The reality is that tariffs have already affected suppliers and the impact will likely increase. Impacts have run the gamut, including cost increases, profit decreases, improvements in competitiveness, declines in competitiveness and resourcing. Impacts have varied widely by supplier and by product segment – many negative, some positive.

A key challenge for suppliers regarding tariffs is the degree of uncertainty around business planning. What level will tariffs be from the U.S.? From China? How long will they last? Is this a negotiating stance or a new long-term reality? Each of these has different implications of what suppliers need to do to stay competitive and adjust their production and sales. As a result, our members are striving to be agile and flexible to respond to market needs.

The focus of negotiators on both sides on the auto-parts and automotive industry highlights the importance of our industry. Suppliers matter. A healthy supply base is vital for the aftermarket and for consumers globally.

Q: Where can U.S. aftermarket businesses obtain the type of advice needed to facilitate trade with China?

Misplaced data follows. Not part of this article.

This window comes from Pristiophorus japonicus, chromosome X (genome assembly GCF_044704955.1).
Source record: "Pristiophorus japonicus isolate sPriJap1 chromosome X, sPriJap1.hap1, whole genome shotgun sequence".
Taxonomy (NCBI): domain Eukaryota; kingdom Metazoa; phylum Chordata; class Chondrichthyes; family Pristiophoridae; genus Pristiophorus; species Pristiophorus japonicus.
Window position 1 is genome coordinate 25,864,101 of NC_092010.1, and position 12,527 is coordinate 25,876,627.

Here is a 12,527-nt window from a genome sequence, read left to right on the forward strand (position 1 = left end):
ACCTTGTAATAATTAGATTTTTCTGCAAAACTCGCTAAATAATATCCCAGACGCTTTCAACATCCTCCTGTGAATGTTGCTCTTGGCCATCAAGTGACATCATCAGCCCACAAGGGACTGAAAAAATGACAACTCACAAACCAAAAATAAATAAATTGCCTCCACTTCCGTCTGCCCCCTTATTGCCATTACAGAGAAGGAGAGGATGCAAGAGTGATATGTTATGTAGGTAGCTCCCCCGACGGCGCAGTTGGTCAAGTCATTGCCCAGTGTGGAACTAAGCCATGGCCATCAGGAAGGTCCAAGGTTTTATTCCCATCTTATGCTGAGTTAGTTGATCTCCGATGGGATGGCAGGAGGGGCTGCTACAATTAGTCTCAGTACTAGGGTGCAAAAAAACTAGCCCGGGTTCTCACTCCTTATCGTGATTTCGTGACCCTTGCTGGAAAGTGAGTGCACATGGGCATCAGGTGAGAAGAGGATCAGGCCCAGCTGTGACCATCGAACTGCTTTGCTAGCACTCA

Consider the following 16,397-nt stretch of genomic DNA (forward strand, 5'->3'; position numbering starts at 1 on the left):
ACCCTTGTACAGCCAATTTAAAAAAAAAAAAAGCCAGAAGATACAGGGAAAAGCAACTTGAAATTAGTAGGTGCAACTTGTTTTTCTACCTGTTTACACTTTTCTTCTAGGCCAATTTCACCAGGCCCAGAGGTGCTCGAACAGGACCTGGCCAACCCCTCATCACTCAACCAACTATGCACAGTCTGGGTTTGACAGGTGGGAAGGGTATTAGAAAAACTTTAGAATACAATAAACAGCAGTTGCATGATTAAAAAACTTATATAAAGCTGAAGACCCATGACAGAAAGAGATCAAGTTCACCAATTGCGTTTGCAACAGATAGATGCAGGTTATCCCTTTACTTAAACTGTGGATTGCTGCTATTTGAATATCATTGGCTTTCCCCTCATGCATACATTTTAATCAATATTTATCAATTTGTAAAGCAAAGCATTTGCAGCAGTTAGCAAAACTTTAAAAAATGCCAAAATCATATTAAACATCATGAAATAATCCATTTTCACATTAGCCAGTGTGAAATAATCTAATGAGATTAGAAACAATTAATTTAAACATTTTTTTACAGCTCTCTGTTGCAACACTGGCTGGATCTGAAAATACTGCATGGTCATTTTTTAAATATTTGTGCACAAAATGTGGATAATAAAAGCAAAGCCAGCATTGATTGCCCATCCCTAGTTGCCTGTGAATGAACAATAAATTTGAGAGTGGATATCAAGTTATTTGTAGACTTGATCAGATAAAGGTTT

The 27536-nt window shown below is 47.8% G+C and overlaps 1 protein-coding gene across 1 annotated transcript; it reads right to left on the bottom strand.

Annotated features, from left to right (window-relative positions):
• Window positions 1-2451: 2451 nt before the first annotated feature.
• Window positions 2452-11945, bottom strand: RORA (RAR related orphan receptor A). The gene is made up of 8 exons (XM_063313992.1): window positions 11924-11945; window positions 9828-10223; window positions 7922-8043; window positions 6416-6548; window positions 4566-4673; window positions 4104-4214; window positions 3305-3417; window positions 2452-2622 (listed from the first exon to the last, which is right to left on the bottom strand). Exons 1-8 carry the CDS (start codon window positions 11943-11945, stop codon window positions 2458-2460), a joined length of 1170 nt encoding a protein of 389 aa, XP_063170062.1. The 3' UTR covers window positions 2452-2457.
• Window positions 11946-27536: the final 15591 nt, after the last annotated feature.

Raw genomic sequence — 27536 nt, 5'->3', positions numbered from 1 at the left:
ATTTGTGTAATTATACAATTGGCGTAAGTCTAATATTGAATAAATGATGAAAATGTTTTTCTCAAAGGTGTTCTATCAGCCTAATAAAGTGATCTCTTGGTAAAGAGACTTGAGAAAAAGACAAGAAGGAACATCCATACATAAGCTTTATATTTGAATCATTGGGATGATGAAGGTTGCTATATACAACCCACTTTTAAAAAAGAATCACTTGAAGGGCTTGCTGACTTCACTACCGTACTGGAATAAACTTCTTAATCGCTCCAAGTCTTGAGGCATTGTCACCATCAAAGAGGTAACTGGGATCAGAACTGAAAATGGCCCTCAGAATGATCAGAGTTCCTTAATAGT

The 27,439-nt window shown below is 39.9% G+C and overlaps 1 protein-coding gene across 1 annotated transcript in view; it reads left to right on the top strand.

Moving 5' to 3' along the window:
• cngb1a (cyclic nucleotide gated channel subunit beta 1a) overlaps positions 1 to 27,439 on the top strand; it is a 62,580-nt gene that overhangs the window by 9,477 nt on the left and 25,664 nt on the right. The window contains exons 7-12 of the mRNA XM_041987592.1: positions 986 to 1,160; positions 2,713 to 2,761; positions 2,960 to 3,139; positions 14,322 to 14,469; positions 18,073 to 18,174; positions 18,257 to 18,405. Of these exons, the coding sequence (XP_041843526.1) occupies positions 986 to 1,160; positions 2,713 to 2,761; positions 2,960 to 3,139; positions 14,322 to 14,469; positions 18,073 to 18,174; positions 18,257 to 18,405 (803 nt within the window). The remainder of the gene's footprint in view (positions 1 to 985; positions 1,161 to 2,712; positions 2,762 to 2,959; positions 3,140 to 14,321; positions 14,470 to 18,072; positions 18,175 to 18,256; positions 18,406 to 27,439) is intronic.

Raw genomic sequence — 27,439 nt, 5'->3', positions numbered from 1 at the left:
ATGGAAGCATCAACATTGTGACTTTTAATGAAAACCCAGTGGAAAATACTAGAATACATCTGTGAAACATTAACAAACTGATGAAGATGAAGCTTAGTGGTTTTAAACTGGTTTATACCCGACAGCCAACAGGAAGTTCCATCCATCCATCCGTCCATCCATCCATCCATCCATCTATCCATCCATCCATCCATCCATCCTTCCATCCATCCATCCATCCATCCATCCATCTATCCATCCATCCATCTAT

A: Certainly, one resource valuable for suppliers is CAF. For the past 13 years, CAF has been the executive forum for leaders of the Chinese aftermarket businesses of international suppliers. This peer group’s mission is to support the growth of member companies’ business within the Chinese automotive aftermarket. It provides opportunities for executives to network, gain market knowledge and share best practices with industry peers. 

More information about the associations’ efforts and ways for suppliers to get involved is available on our MEMA Trade Resources Page.

For more information about CAF, visit its web page (www.aftermarketsuppliers.org/councils/ATC) or contact Terry Sakiewicz of AASA.